June 3, 2011

The Practice Of Meditation In 179 Words.

A Sense of Totality.

“In meditation practice, not only are you aware of your breath, your posture, and your thought process, but you are fundamentally mindful and aware. There is a sense of totality. You are aware of the room; you are aware of the rug; you are aware of your meditation cushion; you are aware of what color hair you have; you are aware of what you did earlier that day. You are constantly aware of such things. Beyond that there is nonverbal, nonconceptual awareness that doesn’t talk in terms of facts and figures. A sense of being—experience without words, without terms, without concepts, without visualization—takes place. It is unnameable. We can’t call it “consciousness” exactly, because consciousness implies that you are evaluating or conscious of some sensory inputs. We can’t even call it “awareness,” which could be misunderstood. It is not simply awareness. It is a state of being.” ~ from Ocean of Dharma by Chogyam Trungpa, edited by Carolyn Rose Gimian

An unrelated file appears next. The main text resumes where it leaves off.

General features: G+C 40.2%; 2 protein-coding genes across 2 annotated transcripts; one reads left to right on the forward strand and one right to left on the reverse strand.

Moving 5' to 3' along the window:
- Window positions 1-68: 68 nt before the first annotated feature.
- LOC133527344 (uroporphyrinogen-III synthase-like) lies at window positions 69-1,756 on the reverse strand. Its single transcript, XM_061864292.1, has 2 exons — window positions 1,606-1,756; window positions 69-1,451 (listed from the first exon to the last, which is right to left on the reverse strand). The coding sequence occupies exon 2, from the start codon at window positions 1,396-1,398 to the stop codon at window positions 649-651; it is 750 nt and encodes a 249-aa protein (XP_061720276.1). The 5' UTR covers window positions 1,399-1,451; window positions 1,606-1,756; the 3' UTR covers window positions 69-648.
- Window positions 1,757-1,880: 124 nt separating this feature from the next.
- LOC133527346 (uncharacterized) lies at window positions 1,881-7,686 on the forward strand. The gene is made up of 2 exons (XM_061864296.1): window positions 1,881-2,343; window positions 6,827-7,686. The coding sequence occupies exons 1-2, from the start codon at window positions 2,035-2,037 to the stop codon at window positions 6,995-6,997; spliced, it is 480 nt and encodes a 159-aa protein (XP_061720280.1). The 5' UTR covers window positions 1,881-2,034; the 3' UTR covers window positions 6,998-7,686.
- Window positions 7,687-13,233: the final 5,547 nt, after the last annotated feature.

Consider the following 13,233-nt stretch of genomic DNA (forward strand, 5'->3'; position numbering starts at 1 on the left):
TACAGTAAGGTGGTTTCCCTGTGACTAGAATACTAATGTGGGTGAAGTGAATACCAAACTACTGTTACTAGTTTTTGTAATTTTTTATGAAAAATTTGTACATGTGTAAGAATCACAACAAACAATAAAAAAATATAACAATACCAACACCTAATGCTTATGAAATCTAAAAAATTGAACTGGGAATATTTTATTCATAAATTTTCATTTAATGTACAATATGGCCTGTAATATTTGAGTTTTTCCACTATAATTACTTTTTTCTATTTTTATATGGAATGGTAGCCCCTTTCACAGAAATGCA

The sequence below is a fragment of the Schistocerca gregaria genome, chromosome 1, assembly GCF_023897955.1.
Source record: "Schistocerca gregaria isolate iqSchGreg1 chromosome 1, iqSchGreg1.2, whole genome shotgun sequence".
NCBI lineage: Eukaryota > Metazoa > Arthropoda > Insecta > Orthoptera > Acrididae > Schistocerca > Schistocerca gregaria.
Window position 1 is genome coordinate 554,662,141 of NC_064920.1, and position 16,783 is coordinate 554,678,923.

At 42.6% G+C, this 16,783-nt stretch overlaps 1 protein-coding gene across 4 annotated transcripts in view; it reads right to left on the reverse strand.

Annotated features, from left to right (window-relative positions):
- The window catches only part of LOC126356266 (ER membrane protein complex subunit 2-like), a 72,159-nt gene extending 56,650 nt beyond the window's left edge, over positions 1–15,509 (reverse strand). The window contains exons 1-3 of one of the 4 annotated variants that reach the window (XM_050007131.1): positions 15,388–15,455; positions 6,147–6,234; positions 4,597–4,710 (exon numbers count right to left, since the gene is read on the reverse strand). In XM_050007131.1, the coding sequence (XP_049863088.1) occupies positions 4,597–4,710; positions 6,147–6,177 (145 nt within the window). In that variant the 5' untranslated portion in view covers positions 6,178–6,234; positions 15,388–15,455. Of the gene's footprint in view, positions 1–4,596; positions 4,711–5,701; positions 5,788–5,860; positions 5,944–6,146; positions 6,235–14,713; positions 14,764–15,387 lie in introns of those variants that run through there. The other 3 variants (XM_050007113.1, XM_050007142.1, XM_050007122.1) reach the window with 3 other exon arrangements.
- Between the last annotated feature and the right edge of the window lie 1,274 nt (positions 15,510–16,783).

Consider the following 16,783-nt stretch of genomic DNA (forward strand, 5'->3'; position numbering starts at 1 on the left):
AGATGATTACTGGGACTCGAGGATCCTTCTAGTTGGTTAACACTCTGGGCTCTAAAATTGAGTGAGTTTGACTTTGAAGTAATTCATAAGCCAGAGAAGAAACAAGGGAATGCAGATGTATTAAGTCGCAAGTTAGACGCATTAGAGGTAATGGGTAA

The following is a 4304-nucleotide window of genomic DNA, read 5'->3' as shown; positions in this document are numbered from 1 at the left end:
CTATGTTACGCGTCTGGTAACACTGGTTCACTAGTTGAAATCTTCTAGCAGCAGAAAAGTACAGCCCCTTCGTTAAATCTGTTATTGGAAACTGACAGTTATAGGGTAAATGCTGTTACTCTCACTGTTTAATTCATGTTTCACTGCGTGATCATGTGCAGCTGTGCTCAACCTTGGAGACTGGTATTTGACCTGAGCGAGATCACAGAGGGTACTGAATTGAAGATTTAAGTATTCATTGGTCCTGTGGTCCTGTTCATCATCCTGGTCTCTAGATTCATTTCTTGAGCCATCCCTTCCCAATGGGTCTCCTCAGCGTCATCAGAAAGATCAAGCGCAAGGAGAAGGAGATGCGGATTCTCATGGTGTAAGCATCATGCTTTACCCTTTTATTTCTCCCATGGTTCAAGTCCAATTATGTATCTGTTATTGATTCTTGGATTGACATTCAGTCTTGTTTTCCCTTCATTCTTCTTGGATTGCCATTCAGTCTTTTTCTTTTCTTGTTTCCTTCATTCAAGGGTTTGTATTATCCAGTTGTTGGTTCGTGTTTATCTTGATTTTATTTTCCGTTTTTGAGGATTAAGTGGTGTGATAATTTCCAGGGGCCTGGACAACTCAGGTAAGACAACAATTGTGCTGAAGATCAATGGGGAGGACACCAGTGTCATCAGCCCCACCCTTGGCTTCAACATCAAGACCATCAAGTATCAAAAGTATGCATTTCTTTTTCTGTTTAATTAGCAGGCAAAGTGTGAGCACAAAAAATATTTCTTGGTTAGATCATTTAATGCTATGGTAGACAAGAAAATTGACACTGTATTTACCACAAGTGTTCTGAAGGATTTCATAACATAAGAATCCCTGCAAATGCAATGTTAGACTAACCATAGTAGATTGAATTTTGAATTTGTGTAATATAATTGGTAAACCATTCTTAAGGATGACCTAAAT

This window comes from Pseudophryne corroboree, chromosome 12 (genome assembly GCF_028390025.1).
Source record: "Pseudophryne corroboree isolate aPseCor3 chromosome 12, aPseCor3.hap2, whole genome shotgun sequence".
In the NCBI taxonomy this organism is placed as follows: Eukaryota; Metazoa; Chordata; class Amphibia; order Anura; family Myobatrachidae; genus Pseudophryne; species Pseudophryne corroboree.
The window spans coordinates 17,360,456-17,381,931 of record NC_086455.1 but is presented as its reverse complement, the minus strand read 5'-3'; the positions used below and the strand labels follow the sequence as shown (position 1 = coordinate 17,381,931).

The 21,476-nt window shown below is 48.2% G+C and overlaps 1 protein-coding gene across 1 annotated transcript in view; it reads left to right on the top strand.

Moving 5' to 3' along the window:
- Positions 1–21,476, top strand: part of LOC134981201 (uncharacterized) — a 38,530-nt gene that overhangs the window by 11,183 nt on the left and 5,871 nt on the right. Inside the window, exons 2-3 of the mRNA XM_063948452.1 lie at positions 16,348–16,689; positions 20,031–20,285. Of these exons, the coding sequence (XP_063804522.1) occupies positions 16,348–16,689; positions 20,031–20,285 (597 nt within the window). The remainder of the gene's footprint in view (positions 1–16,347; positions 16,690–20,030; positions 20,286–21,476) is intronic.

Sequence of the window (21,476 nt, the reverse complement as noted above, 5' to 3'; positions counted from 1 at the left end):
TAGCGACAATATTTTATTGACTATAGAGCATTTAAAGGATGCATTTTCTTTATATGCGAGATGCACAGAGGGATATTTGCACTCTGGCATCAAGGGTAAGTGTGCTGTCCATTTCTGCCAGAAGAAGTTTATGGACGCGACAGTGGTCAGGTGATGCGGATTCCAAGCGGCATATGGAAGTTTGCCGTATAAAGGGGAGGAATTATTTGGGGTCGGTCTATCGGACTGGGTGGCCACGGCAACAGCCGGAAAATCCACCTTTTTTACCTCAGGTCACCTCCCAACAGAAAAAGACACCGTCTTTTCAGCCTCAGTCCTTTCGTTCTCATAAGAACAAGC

The point of meditation is to familiarize ourselves with this basic state of being.

One of the world’s greatest living masters, Chogyal Namkhai Norbu, describes this basic state of being and its relationship with the practice meditation.

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